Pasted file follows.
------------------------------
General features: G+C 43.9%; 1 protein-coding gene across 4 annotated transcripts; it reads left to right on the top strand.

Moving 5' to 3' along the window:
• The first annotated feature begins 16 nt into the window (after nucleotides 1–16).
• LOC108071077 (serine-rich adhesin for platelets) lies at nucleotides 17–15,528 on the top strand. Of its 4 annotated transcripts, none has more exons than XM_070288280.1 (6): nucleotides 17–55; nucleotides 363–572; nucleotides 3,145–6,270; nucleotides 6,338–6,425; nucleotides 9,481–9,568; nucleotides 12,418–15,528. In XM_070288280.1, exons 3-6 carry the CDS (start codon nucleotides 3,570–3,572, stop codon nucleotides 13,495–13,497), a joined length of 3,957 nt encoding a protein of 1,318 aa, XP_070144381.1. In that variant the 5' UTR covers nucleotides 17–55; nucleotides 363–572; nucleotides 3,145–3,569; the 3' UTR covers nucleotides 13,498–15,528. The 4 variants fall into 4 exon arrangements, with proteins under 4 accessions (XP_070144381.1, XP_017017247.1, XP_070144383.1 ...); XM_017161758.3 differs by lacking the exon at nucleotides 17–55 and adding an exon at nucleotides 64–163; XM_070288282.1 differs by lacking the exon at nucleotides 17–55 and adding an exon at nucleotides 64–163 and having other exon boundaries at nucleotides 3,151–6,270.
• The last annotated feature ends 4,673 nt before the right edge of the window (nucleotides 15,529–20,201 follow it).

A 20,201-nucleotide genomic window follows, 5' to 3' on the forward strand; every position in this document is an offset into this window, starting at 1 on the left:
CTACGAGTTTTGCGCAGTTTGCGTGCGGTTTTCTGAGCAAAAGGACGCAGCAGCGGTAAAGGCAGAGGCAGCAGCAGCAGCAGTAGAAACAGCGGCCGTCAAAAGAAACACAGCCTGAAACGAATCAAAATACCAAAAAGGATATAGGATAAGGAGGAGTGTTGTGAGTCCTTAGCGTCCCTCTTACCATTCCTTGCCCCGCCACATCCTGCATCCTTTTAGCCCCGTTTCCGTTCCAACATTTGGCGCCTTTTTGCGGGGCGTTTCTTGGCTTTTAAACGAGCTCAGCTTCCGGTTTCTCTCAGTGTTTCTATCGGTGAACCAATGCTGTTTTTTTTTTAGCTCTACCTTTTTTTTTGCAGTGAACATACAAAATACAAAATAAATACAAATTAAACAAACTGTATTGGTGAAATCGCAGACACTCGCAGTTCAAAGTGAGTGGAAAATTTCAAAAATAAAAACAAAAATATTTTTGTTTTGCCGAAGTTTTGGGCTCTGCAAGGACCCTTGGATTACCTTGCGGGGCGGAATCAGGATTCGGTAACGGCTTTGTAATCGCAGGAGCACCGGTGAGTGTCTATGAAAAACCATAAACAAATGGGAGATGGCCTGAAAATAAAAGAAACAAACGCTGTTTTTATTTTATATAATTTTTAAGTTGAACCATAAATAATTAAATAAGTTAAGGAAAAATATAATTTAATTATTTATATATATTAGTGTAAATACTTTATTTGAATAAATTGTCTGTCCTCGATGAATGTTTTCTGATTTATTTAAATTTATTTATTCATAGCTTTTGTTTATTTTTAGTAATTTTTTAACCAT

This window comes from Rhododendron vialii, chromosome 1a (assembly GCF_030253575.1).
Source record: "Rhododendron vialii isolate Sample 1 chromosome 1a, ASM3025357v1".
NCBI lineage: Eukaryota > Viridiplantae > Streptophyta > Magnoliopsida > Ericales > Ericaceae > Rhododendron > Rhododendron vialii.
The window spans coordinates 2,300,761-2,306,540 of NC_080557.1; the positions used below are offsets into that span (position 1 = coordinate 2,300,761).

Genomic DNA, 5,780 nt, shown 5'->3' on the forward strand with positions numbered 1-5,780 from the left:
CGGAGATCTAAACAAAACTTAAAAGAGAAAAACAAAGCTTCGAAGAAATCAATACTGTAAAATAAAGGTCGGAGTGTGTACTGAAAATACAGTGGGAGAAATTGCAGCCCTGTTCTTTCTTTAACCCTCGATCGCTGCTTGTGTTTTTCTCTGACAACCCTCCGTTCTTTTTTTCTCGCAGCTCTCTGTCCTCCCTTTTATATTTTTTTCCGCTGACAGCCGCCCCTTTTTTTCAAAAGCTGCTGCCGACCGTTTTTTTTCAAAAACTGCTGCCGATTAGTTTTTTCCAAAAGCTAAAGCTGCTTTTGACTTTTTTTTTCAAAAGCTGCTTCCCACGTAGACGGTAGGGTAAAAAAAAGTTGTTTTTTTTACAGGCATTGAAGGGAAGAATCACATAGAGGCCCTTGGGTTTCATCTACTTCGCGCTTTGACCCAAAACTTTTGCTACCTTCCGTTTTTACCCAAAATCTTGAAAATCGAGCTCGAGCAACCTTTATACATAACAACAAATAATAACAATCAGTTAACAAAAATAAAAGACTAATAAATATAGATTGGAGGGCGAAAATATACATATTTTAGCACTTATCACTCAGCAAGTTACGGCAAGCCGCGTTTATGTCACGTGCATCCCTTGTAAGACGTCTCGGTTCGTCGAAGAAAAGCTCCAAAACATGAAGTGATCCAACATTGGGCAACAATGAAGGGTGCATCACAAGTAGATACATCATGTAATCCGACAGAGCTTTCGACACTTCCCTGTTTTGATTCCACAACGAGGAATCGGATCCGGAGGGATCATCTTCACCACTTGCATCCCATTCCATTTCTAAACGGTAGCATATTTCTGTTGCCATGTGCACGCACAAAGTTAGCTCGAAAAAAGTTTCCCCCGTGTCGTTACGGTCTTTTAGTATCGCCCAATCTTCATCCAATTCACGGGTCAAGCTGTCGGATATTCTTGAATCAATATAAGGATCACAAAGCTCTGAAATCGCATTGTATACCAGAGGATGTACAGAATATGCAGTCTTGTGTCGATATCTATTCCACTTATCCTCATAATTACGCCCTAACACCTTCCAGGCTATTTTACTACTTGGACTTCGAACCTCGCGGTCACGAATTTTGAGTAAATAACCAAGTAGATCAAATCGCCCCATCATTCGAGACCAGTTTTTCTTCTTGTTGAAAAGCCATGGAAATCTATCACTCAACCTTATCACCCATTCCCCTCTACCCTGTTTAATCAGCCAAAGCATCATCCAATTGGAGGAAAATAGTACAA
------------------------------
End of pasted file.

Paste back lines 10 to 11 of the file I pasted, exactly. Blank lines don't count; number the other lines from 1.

NCBI lineage: Eukaryota > Viridiplantae > Streptophyta > Magnoliopsida > Ericales > Ericaceae > Rhododendron > Rhododendron vialii.
The window spans coordinates 2,300,761-2,306,540 of NC_080557.1; the positions used below are offsets into that span (position 1 = coordinate 2,300,761).